Wynn Alan Bruce, climate martyr and climate saint, killed himself in a climate memento mori. We can pass him off as a clearly disturbed man and pray that his soul has found eternal rest, but what to say about the fact that a movement exists that valorizes him? In the long term, like the Shakers before them, climate activists will write themselves out of the future both with purposeful childlessness and by refusing to engage in life on normal terms.
On April 22—Earth Day—the climate activist Wynn Alan Bruce, of Boulder, Colorado, set himself on fire outside the U.S. Supreme Court in Washington D.C. The day after his death, the climate scientist Kritee Kanko tweeted, “This guy was my friend…This act is not suicide. This is a deeply fearless act of compassion to bring attention to climate crisis. We are piecing together info but he had been planning it for at least one year. #wynnbruce I am so moved.”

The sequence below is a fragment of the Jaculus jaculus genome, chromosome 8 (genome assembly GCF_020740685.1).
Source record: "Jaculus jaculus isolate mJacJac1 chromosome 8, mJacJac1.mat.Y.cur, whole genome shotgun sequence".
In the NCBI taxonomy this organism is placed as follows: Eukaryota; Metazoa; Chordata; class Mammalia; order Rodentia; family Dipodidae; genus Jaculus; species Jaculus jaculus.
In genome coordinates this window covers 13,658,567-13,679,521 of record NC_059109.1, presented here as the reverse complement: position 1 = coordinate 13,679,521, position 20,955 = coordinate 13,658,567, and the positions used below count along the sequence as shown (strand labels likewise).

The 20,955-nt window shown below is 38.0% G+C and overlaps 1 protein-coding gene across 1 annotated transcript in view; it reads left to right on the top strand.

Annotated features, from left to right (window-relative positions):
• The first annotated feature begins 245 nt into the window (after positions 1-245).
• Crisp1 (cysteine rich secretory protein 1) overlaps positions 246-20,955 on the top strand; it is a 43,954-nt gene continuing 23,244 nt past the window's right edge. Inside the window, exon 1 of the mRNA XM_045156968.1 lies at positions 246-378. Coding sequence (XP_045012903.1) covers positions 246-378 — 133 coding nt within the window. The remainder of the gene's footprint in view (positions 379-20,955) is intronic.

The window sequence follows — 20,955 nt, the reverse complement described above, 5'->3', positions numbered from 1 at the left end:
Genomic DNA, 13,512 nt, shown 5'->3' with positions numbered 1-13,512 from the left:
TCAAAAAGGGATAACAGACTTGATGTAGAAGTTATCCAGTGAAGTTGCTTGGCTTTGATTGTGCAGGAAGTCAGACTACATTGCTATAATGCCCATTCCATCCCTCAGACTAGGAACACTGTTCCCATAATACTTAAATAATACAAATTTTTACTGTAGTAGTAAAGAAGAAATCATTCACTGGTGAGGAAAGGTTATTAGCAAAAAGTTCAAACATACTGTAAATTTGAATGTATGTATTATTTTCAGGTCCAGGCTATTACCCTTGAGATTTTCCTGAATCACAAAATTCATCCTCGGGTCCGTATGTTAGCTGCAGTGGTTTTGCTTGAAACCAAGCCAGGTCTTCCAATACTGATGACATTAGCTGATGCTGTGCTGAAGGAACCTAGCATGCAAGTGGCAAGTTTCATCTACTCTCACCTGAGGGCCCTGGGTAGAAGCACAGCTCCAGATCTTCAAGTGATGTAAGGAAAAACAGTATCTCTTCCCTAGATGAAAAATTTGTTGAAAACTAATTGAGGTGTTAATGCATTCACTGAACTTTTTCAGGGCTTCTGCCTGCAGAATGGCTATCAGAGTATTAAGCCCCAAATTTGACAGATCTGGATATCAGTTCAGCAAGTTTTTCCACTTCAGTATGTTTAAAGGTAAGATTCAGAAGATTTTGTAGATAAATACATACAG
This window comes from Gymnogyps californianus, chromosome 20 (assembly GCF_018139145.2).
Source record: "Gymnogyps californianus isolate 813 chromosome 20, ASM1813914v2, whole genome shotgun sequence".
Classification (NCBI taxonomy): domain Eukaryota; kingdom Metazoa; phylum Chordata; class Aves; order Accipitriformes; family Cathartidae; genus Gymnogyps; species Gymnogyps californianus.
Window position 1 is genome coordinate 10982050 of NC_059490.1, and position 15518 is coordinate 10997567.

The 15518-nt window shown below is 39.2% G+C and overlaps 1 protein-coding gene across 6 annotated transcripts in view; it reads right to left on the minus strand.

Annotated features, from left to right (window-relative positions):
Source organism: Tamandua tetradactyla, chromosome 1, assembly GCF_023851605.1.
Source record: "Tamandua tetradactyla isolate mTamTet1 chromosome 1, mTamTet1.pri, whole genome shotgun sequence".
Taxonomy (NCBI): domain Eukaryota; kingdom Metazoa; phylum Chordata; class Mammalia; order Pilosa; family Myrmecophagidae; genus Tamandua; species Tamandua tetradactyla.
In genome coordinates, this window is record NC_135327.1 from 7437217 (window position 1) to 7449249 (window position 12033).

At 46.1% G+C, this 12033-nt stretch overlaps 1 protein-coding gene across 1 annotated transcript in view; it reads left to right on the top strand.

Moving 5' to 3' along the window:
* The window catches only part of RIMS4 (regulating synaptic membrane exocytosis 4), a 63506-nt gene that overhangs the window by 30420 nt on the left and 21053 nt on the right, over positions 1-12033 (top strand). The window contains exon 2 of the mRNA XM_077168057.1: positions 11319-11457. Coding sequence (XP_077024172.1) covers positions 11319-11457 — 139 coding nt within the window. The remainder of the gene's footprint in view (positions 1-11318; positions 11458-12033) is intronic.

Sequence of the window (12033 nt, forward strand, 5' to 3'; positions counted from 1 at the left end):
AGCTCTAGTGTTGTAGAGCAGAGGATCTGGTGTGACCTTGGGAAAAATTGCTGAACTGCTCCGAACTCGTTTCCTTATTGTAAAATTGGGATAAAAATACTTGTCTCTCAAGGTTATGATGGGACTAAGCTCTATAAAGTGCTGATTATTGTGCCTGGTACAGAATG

Kanko’s sanguine, even proud, reaction to a friend’s self-immolation is an example of what has become increasingly obvious to anyone who has kept up with today’s professional tree huggers: climate activism is now a death cult.
I have family members who work in the field of environmental protection, so I grew up around plastic reduction measures and solar panel installations and manuals about composting and recycling bins. I’ve worked on environmental projects my whole life, and I believe that we have a moral responsibility as the stewards of creation to protect it, especially when we see, for instance, how microplastics are causing infertility or how soil degradation is costing farmers money while lowering our food quality. But the “climate justice” movement, far from fighting to protect us, aims to destroy not only our quality of life today, but the existence of the human race in the future.
Consider the following headlines: “Climate change is making people think twice about having children,” from CNBC, “Your Diet Is Cooking the Planet,” from the Atlantic, “Social Distancing? You Might Be Fighting Climate Change, Too,” from the New York Times, and “Climate change anxiety is real. Here’s how you can manage those feelings,” from NPR. When the mainstream media marches in lockstep on this question, it is clear that there is a concerted push to make you feel bad for being a person. After all, we emit carbon with every exhalation.